Marketers' optimism is bouncing back and is even well above pre-pandemic levels. According to a new survey, 55 percent of marketers reported feeling more optimistic about the U.S. economy than in the previous quarter.

"Companies feel like they're emerging," says Christine Moorman, founder and director of the CMO Survey, which was completed in February. The survey drew 356 responses from marketers at for-profit U.S. companies ranging from 50 to 10,000 employees.

The rebound is dramatic. Last June, the survey found 85 percent of marketers reporting less optimism than in the earlier quarter, and in February 2019 only 24 percent reported feeling more optimistic.

What's more, businesses are getting more serious about their marketing. The survey reports that 72 percent of respondents said that the importance of marketing in their companies increased during the past year.

"They're really turning more to what we would say is the 'offense,' instead of just defending their status," says Moorman, who is the T. Austin Finch senior professor of business administration at Duke University's Fuqua School of Business. Fuqua, the American Marketing Association, and Deloitte sponsored the survey.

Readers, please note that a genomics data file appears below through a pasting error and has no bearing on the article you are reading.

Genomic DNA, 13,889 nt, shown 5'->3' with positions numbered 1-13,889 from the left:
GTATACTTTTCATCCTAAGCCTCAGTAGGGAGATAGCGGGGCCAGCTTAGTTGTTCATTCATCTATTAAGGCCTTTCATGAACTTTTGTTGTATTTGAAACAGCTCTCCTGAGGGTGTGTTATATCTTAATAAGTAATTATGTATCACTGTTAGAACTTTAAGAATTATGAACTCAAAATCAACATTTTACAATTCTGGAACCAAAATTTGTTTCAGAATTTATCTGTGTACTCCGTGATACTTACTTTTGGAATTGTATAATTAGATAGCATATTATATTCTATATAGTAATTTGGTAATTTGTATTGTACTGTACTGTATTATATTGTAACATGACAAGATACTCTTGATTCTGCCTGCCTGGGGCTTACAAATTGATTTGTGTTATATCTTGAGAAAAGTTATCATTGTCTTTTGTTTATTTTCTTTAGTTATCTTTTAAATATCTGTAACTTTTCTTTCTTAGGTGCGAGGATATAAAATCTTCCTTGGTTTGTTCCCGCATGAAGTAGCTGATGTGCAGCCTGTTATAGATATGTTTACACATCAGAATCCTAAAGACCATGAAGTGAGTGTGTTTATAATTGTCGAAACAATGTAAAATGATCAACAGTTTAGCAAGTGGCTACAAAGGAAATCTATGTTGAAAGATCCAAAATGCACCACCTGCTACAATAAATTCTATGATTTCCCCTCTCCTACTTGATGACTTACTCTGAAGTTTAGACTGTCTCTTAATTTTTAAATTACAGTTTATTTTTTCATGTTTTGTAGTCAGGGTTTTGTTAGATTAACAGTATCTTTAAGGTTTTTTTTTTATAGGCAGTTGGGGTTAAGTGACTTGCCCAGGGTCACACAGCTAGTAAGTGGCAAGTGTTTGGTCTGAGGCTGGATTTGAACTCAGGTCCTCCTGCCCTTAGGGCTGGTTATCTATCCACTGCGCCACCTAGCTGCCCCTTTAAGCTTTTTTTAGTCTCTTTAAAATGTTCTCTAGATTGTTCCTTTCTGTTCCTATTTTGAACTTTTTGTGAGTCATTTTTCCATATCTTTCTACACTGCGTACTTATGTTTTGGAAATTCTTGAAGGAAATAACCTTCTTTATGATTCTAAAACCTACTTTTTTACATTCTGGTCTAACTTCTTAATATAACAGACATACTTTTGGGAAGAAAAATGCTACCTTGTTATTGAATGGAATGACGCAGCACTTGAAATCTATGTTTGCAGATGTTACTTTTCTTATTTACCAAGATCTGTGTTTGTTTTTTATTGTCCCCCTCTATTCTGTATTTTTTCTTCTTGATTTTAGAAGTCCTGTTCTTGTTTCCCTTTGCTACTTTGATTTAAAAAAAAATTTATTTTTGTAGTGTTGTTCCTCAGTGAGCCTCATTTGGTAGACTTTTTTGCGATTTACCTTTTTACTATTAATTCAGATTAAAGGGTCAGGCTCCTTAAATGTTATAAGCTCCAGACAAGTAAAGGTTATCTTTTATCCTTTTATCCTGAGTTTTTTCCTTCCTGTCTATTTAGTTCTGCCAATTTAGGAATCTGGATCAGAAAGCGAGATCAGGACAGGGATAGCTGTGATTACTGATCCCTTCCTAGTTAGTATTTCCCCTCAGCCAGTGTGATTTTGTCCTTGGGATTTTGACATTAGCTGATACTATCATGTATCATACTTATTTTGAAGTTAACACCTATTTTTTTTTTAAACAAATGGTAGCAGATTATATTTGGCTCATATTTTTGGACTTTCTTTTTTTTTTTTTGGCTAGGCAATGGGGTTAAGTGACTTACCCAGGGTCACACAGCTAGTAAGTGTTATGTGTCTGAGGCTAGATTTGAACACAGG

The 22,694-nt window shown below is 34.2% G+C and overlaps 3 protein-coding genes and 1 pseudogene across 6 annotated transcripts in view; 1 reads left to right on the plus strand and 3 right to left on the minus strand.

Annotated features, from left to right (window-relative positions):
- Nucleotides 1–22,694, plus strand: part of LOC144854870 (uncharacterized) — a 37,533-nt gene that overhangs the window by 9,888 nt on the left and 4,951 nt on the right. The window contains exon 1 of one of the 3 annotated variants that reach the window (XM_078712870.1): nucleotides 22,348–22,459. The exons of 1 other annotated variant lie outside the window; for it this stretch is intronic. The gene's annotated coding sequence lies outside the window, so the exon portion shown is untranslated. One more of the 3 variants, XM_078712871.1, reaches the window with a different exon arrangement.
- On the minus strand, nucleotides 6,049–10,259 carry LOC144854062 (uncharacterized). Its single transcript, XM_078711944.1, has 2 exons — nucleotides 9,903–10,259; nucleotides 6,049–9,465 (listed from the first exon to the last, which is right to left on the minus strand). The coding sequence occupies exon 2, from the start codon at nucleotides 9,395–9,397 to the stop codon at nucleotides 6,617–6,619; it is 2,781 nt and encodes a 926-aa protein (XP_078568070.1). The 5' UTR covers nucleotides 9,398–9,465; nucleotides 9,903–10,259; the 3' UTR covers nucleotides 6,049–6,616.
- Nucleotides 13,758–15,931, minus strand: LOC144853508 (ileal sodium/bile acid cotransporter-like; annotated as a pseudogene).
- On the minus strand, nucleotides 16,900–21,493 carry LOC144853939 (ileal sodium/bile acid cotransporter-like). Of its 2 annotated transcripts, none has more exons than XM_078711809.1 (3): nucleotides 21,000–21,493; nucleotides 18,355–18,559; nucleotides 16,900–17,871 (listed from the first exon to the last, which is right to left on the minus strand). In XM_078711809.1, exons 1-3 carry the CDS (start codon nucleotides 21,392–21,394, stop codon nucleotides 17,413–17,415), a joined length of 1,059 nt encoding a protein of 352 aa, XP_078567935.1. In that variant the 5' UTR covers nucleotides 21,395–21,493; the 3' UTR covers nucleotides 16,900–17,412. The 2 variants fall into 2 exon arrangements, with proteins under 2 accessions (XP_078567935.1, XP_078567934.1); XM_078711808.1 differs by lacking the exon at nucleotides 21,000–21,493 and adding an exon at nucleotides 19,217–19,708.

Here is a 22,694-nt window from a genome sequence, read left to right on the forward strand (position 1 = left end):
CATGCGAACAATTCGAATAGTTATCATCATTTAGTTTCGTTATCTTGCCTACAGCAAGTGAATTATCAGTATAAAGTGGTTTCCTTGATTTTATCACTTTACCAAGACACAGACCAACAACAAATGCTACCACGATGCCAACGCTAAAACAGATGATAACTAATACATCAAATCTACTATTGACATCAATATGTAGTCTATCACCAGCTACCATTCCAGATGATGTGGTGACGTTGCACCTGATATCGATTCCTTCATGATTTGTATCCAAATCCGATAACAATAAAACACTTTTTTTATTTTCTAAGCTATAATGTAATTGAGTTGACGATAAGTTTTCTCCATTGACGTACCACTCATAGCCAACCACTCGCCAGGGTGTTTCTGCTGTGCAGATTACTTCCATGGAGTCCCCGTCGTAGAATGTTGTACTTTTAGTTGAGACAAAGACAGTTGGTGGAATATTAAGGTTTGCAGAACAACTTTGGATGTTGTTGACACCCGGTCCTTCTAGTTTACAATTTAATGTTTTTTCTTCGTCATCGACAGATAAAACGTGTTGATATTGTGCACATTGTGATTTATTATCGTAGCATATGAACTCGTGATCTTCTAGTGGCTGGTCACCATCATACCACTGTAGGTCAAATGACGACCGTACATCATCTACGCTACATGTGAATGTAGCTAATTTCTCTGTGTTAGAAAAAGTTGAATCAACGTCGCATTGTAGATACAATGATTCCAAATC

In the pandemic, digital marketing took center stage. When it came to digital spending, website optimization got the most investment, followed by digital media and search. Notably, more marketers supported brands taking a stance on politically charged issues. In February, 28 percent of survey respondents said that taking a stand on politics is appropriate, up from 19 percent in June.

Apple took the top spot in the survey as the standard for marketing excellence, as it has for 13 years in a row. Marketers in technology cited Amazon, Microsoft, and Adobe as the leaders for their industry. In consumer goods, the honors went to Nike and Procter & Gamble, and in financial services, Geico.

To learn more about trends in your industry and to get a breakdown of the survey by company size, find the CMO Survey here.